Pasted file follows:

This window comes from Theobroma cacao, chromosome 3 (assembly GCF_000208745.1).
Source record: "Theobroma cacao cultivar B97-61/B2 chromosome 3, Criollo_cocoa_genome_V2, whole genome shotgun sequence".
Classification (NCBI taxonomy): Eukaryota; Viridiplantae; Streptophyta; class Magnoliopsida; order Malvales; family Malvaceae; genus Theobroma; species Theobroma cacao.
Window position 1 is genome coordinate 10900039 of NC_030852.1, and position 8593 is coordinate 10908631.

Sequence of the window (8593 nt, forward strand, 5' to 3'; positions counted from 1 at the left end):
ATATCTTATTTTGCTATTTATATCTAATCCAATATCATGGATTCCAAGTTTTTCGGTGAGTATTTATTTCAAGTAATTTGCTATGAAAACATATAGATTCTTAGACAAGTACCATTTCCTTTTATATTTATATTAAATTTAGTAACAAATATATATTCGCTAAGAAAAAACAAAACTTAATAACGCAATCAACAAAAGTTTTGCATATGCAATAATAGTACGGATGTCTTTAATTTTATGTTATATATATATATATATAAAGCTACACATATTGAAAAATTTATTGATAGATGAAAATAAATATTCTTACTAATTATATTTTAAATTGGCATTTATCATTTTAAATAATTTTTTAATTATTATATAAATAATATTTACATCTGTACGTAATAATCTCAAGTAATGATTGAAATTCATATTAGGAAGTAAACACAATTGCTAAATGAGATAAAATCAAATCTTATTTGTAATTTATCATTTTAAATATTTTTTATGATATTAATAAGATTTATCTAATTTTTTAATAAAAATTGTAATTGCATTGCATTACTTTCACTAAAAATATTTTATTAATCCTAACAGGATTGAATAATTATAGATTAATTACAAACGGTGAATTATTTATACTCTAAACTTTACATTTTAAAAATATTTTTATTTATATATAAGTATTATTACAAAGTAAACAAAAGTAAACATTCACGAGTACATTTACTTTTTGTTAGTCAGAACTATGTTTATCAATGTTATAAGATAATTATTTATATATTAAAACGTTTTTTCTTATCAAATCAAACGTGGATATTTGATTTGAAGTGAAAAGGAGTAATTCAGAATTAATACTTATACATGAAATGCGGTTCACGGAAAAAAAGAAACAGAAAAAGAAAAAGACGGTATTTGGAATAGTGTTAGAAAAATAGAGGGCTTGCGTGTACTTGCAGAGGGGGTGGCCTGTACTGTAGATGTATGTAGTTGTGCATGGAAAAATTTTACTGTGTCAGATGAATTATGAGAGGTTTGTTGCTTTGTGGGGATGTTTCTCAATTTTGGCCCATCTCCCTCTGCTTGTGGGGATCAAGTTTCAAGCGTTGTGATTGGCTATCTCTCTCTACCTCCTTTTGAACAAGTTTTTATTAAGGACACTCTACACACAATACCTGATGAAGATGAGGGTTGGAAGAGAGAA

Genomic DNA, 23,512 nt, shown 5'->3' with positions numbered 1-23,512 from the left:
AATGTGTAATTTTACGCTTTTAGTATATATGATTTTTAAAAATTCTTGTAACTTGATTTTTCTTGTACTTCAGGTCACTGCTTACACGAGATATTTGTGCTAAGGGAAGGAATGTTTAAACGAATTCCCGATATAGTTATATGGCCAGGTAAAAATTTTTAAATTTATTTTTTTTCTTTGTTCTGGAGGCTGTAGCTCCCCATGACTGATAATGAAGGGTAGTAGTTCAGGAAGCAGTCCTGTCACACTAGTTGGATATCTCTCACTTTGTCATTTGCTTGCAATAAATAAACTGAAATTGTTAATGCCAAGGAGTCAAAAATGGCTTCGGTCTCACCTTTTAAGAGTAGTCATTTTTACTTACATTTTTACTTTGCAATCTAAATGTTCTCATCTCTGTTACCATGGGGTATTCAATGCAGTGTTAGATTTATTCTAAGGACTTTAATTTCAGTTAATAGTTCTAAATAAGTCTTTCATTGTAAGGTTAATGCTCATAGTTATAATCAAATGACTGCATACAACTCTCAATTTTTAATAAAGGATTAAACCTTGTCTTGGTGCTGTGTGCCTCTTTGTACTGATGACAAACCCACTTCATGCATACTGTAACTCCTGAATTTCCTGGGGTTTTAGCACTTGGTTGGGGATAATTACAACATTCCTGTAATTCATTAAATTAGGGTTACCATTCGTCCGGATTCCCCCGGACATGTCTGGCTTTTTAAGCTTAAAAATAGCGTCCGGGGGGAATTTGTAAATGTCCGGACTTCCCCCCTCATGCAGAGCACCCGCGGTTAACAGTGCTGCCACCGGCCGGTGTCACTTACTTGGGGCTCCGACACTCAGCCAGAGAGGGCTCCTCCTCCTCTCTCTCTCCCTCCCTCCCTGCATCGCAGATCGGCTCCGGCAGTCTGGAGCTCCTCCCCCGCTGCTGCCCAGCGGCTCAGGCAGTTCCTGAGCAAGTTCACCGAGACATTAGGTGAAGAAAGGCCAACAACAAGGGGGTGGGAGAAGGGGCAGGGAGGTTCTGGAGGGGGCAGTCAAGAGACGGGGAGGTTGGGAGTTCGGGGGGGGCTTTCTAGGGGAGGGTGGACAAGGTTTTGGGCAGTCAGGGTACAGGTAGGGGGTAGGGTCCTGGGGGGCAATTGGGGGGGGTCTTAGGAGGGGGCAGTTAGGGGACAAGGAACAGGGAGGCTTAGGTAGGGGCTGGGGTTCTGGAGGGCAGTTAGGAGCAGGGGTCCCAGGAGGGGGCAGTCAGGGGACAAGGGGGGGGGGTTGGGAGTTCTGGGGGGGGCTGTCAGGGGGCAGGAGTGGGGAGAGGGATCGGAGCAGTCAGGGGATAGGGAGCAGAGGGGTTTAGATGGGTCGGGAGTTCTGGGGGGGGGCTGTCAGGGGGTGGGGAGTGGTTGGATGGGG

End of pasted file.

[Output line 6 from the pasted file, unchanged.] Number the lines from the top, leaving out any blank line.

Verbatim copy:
ATATCTTATTTTGCTATTTATATCTAATCCAATATCATGGATTCCAAGTTTTTCGGTGAGTATTTATTTCAAGTAATTTGCTATGAAAACATATAGATTCTTAGACAAGTACCATTTCCTTTTATATTTATATTAAATTTAGTAACAAATATATATTCGCTAAGAAAAAACAAAACTTAATAACGCAATCAACAAAAGTTTTGCATATGCAATAATAGTACGGATGTCTTTAATTTTATGTTATATATATATATATATAAAGCTACACATATTGAAAAATTTATTGATAGATGAAAATAAATATTCTTACTAATTATATTTTAAATTGGCATTTATCATTTTAAATAATTTTTTAATTATTATATAAATAATATTTACATCTGTACGTAATAATCTCAAGTAATGATTGAAATTCATATTAGGAAGTAAACACAATTGCTAAATGAGATAAAATCAAATCTTATTTGTAATTTATCATTTTAAATATTTTTTATGATATTAATAAGATTTATCTAATTTTTTAATAAAAATTGTAATTGCATTGCATTACTTTCACTAAAAATATTTTATTAATCCTAACAGGATTGAATAATTATAGATTAATTACAAACGGTGAATTATTTATACTCTAAACTTTACATTTTAAAAATATTTTTATTTATATATAAGTATTATTACAAAGTAAACAAAAGTAAACATTCACGAGTACATTTACTTTTTGTTAGTCAGAACTATGTTTATCAATGTTATAAGATAATTATTTATATATTAAAACGTTTTTTCTTATCAAATCAAACGTGGATATTTGATTTGAAGTGAAAAGGAGTAATTCAGAATTAATACTTATACATGAAATGCGGTTCACGGAAAAAAAGAAACAGAAAAAGAAAAAGACGGTATTTGGAATAGTGTTAGAAAAATAGAGGGCTTGCGTGTACTTGCAGAGGGGGTGGCCTGTACTGTAGATGTATGTAGTTGTGCATGGAAAAATTTTACTGTGTCAGATGAATTATGAGAGGTTTGTTGCTTTGTGGGGATGTTTCTCAATTTTGGCCCATCTCCCTCTGCTTGTGGGGATCAAGTTTCAAGCGTTGTGATTGGCTATCTCTCTCTACCTCCTTTTGAACAAGTTTTTATTAAGGACACTCTACACACAATACCTGATGAAGATGAGGGTTGGAAGAGAGAA